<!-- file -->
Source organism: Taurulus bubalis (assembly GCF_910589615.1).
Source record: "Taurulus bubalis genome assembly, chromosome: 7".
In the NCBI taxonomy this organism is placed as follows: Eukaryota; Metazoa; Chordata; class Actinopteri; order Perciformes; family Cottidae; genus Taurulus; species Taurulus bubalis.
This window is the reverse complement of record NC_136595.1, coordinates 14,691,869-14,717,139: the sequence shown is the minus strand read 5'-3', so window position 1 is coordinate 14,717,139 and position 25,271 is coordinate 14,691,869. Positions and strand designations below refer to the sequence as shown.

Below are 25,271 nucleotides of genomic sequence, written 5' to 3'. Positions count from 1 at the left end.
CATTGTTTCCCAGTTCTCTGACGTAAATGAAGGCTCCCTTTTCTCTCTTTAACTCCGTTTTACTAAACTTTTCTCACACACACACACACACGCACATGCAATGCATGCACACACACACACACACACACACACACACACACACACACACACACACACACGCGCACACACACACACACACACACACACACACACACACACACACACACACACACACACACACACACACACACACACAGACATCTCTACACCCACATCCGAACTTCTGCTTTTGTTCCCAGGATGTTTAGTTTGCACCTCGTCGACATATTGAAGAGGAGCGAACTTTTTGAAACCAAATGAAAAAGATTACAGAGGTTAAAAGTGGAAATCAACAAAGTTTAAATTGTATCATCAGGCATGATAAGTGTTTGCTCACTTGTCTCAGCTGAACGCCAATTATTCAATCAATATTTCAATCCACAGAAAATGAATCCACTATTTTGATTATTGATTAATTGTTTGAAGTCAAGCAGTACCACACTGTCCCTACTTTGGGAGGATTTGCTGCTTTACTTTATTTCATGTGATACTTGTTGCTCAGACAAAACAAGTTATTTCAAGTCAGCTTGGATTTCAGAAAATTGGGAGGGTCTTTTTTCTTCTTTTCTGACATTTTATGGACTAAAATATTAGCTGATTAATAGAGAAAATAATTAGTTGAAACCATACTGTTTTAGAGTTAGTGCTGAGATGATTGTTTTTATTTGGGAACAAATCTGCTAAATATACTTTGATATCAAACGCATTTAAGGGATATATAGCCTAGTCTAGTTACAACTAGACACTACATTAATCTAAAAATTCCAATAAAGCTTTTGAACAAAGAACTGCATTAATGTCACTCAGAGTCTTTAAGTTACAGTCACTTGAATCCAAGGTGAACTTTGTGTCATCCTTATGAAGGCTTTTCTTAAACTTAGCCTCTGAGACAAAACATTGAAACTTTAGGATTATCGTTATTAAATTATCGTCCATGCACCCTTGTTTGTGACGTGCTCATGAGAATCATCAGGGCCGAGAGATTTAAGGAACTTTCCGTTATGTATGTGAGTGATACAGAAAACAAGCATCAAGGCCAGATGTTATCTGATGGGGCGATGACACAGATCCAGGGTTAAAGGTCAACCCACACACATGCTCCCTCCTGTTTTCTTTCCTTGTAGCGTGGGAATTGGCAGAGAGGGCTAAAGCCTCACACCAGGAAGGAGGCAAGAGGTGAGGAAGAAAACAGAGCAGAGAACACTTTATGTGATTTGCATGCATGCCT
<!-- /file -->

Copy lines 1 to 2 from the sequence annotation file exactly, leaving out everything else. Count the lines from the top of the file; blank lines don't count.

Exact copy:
Source organism: Taurulus bubalis (assembly GCF_910589615.1).
Source record: "Taurulus bubalis genome assembly, chromosome: 7".